The zebrafish serves as a model organism for researchers around the world: it can be used to study important physiological processes that also take place in a similar form in the human body. It is therefore routinely used in the search for possible active substances against diseases. Researchers from the University of Bonn have now described an innovative way to do this. In this process, the larvae of fish are made a little more “human”. This humanization could make the search for active pharmaceuticals much more efficient. The results of the pilot study have been published in the journal Cell Chemical Biology.
The zebrafish should be known to many aquarium enthusiasts for its striking pigmentation. However, the characteristic black-blue stripes, from which the animal gets its name, only appear over time. The larvae the size of an eyelash, on the other hand, are still more or less transparent. Many developmental processes in their bodies can therefore be observed under the light microscope. Therefore, they now serve as a model organism for research groups around the world.
For example, at the University of Bonn, we are investigating how zebrafish repair defective nerve tissue. We’re also interested in this because many of the genes involved in this process also exist in a similar form in humans.”
Prof. dr. dr. Benjamin Odermatt, Institute of Anatomy, University Hospital Bonn
So, in principle, drugs that stimulate these repair genes in fish could also work in humans. However, the differences between the genetic makeup of fish and humans are often significant. The larvae are therefore sometimes of limited use in the search for new drugs.
Replace fish gene with human gene
“That’s why we approached it differently,” explains Prof. Dr. Evi Kostenis from the Institute of Pharmaceutical Biology at the University of Bonn. “For a human gene known to play a role in nerve cell repair, we looked for its counterpart in zebrafish. Then we excised this counterpart in the fish and replaced it with the human version.” The new genetic material took over the function of the original zebrafish gene. “If we now find a substance with the human gene that stimulates the repair processes in the fish, there is a good chance that this will also be the case in humans,” says the scientist, who is also a member of the Transdisciplinary Research Area. “Life and Health” at the University of Bonn.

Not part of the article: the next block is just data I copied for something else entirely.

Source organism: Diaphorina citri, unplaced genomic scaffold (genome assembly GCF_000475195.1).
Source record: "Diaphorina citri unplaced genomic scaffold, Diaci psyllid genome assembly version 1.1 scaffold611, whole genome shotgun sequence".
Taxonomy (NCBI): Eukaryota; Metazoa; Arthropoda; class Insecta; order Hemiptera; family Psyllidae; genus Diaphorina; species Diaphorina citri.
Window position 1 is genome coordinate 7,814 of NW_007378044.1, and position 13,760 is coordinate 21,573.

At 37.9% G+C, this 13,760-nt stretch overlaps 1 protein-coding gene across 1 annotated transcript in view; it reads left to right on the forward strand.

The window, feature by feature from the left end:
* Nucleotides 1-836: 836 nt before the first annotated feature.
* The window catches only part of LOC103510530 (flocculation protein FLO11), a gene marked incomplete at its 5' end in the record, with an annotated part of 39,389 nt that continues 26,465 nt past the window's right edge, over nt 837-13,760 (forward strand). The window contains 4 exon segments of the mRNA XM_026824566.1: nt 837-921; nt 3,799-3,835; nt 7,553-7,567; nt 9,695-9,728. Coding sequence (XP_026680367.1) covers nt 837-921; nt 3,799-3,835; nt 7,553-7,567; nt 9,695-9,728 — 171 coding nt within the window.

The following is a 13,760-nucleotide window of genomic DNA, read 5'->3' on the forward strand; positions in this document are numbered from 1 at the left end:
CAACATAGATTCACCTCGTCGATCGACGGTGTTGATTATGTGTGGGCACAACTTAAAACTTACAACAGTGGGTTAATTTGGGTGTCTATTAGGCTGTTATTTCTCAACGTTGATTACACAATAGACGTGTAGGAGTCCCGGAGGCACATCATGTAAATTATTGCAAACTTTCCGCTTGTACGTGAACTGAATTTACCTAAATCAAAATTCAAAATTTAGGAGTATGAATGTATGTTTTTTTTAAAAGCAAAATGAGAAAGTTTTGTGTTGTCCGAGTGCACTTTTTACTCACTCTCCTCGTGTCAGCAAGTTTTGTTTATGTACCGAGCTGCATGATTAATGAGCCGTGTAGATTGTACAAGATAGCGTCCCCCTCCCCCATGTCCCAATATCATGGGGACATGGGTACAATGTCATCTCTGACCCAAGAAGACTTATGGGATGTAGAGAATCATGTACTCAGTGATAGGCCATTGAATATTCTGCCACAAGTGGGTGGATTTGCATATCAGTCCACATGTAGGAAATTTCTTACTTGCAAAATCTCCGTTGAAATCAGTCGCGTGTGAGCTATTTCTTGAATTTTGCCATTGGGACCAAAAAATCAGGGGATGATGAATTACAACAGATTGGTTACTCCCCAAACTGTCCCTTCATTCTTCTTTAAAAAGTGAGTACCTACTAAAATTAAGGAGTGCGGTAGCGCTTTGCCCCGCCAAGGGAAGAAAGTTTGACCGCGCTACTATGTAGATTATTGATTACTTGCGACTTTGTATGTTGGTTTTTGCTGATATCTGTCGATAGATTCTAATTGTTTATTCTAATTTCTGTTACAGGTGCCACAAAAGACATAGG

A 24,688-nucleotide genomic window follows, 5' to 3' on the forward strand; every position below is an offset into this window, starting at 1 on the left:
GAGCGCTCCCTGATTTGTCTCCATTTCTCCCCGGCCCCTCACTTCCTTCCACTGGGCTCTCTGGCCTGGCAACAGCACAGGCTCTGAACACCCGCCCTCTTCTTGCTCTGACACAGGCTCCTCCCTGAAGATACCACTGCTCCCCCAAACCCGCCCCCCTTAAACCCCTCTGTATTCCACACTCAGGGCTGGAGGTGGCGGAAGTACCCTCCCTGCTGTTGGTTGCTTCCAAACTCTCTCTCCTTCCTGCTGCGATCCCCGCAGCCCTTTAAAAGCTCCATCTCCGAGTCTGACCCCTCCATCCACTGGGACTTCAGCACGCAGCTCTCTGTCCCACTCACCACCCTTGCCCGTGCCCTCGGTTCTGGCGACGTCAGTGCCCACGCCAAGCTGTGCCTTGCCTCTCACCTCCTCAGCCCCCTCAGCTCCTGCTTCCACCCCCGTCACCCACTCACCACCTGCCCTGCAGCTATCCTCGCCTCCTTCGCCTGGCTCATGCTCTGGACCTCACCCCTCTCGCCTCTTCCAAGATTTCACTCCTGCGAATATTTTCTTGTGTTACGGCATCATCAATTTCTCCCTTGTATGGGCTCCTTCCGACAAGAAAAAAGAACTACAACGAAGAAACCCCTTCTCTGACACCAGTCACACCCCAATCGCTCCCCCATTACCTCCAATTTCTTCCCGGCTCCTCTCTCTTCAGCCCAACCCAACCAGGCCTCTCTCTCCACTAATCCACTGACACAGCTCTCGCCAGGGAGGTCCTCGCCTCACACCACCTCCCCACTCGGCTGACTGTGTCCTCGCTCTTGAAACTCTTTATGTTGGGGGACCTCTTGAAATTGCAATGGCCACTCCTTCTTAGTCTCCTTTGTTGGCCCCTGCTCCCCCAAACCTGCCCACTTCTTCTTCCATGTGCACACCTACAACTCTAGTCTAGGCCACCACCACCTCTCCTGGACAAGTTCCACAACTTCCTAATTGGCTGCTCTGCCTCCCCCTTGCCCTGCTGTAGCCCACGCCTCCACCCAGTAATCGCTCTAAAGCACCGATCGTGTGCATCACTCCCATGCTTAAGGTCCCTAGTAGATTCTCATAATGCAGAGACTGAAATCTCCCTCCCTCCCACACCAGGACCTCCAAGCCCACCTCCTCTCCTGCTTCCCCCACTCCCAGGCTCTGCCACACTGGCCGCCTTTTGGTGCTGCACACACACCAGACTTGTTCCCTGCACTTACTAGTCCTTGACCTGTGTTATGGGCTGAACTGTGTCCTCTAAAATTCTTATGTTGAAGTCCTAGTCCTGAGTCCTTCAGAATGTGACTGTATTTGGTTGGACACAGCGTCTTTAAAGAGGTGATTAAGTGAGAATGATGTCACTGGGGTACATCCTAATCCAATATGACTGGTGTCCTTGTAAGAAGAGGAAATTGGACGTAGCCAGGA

The researchers showed that this replacement works in their pilot study on the so-called GPR17 receptor. In humans, its overactivation can lead to diseases such as multiple sclerosis (MS). Nerve cells communicate through electrical signals. Their extensions are surrounded by a kind of insulating layer, a lipid-like substance called myelin. It prevents short circuits and also significantly speeds up the transmission of stimuli. This protective sheath is produced by specialized cells called oligodendrocytes. These resemble a microscopic octopus: many long arms extend from their cell bodies, most of which are made up of myelin. Like insulating tape, these wrap around nerve cell processes during brain development. Normally, the protective layer lasts a lifetime.
Insulating tape dispenser remains in immature condition
In multiple sclerosis, however, the body’s own immune system destroys the myelin layer. This results in neurological disorders, for example in speech, vision or walking. But normally there is a supply of immature oligodendrocytes in the brain for repair work. When damage occurs, they mature and repair the hole. In multiple sclerosis, this mechanism is disrupted – many of the donor cells of the cellular insulating tape remain in their immature state. The GPR17 receptor seems to be largely to blame for this: when activated by a molecular signal, it slows the maturation of the oligodendrocytes.
“Zebrafish also have a GPR17 receptor,” explains Dr. Jesus Gomeza, who co-led the study with Kostenis and Odermatt. “And there it also controls how many oligodendrocytes mature.” The researchers have now replaced part of the receptor gene with its human counterpart — namely the structure responsible for receiving molecular signals. “We have been able to show that this new mosaic gene functions normally in the fish larvae,” says Gomeza. A molecule that inhibits the human GPR17 receptor in the test tube also fueled the formation of mature oligodendrocytes in the modified fish.
In the search for new active ingredients, substances are first tested in cell cultures. Only individual, promising candidates are then tested in mice or other animal models. But even when they work there, human testing often ends up sobering. “With humanized zebrafish larvae, many substances can be screened quickly and with a high probability of success, because the target genes come from humans,” explains Benjamin Odermatt. “From our point of view, this is a promising avenue for drug development.”
Haberlein, F., et al. (2022) Humanized zebrafish as a tractable tool for in vivo evaluation of promyelinating drugs. Cell Chemical Biology. doi.org/10.1016/j.chembiol.2022.08.007.